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About banks1850

I'm a regular guy, very happily married, I have no kids, 1 dog (ok he's sort of a kid), love sports (playing and watching), and enjoy helping others. I'm an ACE certified personal trainer since early 2010 and I focus on impact athletics performance training and also beginner development for both nutrition and exercise. I'm a bit of a nerd, as such I love to read about health and wellness and much of my nutrition and biological knowledge comes from college and advanced text.

Posted on October 28, 2011, in Uncategorized. Bookmark the permalink. 2 Comments.

  1. I totally love your posts here and at MFP. You’ve given me a lot of good information that has been very helpful as I continue my weight loss and getting fit journey. However, I slightly disagree with you just a tad. While some people have called me an outright liar about this, I have had rare days in my life where I have eaten in excess of 2000 calories a day so it was rare that I ever ate more than 3-4 cookies. Most days, no cookies. But those of us with some kind of insulin issue, whether it be diabetes, hypoglycemia, insulin resistance, etc., really must limit carbs in order to lose. Not cut out carbs but find out our personal limit that helps us lose without having negative impact on our insulin levels.

    Low carb does not mean no carbs although some people do push it that hard, it’s not recommended by Atkins or most other low-carb proponents. The Atkins plan calls for only 2 weeks at 20 carbs/day to help yourself rid yourself of carb cravings. After that you add 5 grams carb/day for a week, then 5 grams carb/day the next week, and so on until you find your personal sweet spot where you still lose. Vegetables, low GI fruits, and whole-grain products are encouraged while you go up the carb ladder. Once you reach your goal weight, you continue to add these types of carbs until you reach the amount that you can eat without gaining. Most other plans have somewhat similar recommendations.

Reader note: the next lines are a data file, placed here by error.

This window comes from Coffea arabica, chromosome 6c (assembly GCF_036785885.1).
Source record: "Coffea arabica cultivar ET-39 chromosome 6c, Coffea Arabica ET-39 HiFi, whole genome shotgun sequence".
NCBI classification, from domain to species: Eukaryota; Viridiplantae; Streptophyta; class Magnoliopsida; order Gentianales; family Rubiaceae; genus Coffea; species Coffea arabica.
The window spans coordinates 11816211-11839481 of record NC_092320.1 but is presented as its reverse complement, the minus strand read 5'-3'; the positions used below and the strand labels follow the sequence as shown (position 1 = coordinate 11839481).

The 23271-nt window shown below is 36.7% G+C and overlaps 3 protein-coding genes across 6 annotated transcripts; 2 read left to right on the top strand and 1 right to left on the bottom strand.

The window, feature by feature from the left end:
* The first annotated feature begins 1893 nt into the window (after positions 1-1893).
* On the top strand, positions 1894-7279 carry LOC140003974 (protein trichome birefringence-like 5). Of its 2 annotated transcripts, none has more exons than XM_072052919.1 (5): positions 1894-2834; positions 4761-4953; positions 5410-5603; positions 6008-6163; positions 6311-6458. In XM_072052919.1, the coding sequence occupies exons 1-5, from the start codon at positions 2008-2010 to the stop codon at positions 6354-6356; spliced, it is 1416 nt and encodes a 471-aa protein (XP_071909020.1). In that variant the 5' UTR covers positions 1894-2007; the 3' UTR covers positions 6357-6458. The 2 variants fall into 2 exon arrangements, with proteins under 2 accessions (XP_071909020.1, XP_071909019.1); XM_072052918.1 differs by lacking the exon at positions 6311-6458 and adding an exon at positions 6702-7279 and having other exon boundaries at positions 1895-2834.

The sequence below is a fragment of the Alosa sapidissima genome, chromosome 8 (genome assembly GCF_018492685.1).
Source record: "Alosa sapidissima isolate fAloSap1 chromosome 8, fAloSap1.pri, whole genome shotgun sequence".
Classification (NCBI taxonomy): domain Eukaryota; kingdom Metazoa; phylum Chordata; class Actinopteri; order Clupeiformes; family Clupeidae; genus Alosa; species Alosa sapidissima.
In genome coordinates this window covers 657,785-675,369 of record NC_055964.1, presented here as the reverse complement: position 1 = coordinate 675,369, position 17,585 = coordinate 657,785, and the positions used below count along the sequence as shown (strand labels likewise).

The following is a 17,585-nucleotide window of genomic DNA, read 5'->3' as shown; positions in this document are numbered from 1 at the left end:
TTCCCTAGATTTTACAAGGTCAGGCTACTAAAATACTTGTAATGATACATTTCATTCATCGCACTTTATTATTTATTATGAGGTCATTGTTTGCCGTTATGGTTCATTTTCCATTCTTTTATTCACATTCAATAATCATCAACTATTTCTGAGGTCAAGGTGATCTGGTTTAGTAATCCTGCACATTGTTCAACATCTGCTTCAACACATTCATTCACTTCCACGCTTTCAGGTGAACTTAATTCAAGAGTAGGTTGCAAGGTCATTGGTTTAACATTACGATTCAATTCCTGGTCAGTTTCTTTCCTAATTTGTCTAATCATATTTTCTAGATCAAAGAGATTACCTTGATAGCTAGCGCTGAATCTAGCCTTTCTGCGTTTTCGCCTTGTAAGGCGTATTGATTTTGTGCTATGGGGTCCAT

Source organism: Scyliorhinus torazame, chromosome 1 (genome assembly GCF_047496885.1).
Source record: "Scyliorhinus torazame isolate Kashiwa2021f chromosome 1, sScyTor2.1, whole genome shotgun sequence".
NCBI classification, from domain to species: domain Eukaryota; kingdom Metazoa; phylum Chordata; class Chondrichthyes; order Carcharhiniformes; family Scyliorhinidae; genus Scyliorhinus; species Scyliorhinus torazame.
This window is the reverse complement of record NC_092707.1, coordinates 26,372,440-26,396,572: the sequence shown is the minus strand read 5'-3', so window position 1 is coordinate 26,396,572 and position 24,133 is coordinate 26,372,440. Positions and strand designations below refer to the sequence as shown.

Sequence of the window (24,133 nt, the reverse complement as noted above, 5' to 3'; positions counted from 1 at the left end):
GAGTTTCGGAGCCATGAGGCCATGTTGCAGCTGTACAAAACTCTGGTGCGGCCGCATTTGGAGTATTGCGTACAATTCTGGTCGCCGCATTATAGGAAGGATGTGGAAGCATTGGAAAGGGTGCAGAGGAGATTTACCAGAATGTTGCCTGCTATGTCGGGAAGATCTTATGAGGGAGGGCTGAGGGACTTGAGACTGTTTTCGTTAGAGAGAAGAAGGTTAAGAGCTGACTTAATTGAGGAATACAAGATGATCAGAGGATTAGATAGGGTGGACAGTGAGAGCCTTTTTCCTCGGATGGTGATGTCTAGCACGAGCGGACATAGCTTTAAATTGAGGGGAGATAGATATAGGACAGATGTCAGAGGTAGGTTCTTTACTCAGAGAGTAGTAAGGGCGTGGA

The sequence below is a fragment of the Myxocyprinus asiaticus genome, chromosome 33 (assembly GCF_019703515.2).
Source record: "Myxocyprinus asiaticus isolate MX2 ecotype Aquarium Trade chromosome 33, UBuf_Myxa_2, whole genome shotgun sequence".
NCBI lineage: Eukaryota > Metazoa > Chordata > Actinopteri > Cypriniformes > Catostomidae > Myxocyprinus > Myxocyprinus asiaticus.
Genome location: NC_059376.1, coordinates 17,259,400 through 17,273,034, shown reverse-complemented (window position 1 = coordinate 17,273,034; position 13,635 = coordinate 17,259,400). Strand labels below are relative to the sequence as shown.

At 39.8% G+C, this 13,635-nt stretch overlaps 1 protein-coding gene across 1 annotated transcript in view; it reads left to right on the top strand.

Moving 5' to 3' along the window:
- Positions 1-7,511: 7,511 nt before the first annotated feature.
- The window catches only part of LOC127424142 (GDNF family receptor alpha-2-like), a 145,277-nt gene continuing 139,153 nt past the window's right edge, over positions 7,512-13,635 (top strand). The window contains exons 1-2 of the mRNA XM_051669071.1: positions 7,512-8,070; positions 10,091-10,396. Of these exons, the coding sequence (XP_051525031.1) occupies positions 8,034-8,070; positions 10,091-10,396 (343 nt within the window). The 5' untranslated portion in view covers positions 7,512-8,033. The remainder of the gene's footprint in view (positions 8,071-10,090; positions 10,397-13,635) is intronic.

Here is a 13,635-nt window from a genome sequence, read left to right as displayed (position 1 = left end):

While I’m not following any of the low-carb plans out there, I do find that I do best when I only get about 60-100 grams/carb per day. The variance depends on what types of foods that carbs come from and how intensely I exercised that day. If I eat more carbs than that, even if it’s quality carbs from the types of foods most would consider clean foods, I start getting intense hunger pangs and, if I check my blood sugars, they are going too high and then plummeting. Maybe not low enough to bring on a hypoglycemic episode but dropping fast enough to bring on the feeling that I need to eat to stabilize my blood sugar level.

    And I do believe in splurging a bit once in awhile as a life of deprivation would be a depressing life, imho. So I do sometimes go above my carb limit intentionally as I still love to indulge in pizza, lasagna, cookies, ice cream, cake, etc., once in awhile. I just plan for it in my calorie budget and insure that I will have a good workout in order to burn the excess sugar in my blood. And, of course, watch the portion size of these splurges. I’m not talking an all-out pig-out. So we agree on that. I just point it out because lowering your carbs on a regular basis doesn’t mean that you can never eat carbs again, or some kind of sweet again, it just means that you need to watch it just like anybody does on any kind of diet.

    I have lost 59# this way without feeling deprived so it’s working well for me.